While I find this book to be a competitor to In Search of Schrödinger's Cat, this is possibly the gentler of the two.
This is the very first Princeton Science Library book we have reviewed! Thank you, Princeton Press, and thank you Polkinghorne! We strongly recommend this book!
|Title||The Quantum World|
|Description||The Quantum World
This compact volume presents quantum mechanics for the general reader. It offers a lucid description of the intellectual challenges and disagreements in the study of the behavior of atomic and sub-atomic particles—a field that has completely changed our view of the physical world, but that is still subject of unresolved debate about its fundamental interpretation.
|Dedication||To my former colleagues in the Department
of Applied Mathematics and Theoretical Physics,
University of Cambridge
|Book Dimensions||Width: 7.44″ (5 7/16″)|
|Height: 8.5″ (8 ½)|
|Depth: 0.38″ (3/8″)|
|Contents||Preface, 1 Perplexities, 2 How it all began, 3 The tools of the trade, 4 Which way did it go?, 5 More-or-less knowledge, 6 Fixing it, 7 Real togetherness, 8 What does it mean?, Appendix, Glossary, Further Reading, Index|
|Cover photograph and design||Laury A. Egan|
|Publisher||Longman Group Limited / Princeton University Press|
|Copyright||Copyright © 1984 by Longman Group Limited
All rights reserved
First Princeton Paperback printing, 1985
First Princeton Science Library edition printing, 1989
|Printed in||United States of America|
|Quoted Reviews||"[Polkinghorne] offers much insight in this thoroughly delightful little book into the nature of the conceptual problems at the heart of the twentieth century's most successful theory. ... I wholeheartedly recommend The Quantum World. . . ."—Tony Hey, New Scientist|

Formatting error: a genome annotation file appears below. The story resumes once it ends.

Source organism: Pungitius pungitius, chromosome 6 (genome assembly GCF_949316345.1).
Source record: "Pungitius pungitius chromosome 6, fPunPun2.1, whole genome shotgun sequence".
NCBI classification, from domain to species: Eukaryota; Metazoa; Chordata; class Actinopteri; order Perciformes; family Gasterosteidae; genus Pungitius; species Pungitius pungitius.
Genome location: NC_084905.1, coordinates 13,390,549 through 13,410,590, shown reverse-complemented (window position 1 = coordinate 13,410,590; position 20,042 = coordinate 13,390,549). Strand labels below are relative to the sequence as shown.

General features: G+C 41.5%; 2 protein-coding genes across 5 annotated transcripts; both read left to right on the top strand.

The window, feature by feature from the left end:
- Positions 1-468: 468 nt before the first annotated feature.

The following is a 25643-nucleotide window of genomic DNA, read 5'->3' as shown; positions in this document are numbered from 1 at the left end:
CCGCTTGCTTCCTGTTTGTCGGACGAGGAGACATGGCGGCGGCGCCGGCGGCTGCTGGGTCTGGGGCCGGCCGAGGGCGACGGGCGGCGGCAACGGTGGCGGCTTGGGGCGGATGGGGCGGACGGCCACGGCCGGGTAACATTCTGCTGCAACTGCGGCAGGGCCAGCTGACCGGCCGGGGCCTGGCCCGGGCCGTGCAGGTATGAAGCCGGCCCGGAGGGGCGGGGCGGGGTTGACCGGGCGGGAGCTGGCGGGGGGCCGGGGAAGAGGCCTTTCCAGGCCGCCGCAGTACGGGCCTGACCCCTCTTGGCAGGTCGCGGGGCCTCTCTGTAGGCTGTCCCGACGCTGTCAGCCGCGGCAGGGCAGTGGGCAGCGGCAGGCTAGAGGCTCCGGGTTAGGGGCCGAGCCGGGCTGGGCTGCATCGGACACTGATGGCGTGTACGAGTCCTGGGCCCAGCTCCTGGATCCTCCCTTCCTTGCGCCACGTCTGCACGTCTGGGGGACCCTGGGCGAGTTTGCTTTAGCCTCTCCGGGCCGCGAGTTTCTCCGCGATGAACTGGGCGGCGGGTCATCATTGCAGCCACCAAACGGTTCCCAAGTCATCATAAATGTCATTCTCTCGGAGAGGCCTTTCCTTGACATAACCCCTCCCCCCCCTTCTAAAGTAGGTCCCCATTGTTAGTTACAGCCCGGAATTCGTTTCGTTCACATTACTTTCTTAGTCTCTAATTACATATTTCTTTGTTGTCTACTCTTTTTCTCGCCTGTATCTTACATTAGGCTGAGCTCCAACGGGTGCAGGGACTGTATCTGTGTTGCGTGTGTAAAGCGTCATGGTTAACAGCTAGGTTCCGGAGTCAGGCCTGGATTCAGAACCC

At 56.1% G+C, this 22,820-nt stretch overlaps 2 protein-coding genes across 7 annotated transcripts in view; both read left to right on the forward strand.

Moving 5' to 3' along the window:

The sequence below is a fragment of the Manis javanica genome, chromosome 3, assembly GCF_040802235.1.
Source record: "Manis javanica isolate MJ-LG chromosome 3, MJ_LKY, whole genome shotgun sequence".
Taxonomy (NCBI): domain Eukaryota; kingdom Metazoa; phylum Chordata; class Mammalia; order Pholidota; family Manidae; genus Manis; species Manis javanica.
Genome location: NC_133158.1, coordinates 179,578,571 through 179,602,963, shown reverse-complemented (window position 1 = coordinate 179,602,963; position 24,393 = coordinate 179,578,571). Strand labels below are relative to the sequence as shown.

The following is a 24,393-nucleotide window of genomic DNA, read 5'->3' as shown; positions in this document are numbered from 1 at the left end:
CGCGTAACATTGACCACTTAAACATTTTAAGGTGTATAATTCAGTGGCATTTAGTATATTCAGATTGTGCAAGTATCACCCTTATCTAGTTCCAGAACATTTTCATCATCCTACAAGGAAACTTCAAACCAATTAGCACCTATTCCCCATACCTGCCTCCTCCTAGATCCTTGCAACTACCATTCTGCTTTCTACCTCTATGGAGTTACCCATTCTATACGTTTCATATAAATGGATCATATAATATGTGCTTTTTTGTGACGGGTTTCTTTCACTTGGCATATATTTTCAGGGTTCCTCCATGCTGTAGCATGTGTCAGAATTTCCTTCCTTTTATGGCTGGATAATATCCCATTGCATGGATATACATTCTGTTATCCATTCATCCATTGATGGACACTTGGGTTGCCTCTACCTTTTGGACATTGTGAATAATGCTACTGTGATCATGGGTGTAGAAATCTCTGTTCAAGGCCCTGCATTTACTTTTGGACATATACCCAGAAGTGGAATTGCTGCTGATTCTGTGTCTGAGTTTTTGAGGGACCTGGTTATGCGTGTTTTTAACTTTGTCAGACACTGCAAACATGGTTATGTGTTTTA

"A delightful book written at a popular level but without any misleading over-simplication."
—Roger Penrose, The Times Higher Education Supplement
"The author's life as well as his oeuvre, especially this lovely little book, bear testimony to the fact that . . . science and nature can coexist in harmonious complementarity."
—Abraham Pais, Nature
|Best Seller's List||--|
|Other||J.C. Polkinghorne has spent most of his working life as a theoretical elementary particle physicist and from 1968 to 1979 was Professor of Mathematical Physics at Cambridge University. In 1979 he resigned to train for the ministry of the Church of England, and he is now an ordained priest.
PRINCETON SCIENCE LIBRARY
From its publication of Albert Einstein's The Meaning of Relativity in 1922, Princeton University Press has bee committed to bringing the writings of leading scientists to a broad professional and general audience. The Princeton Science Library now makes the best of these works available in uniform, inexpensive, paperback editions for new generation of scientists and teachers, students and non-specialists.
|Library of Congress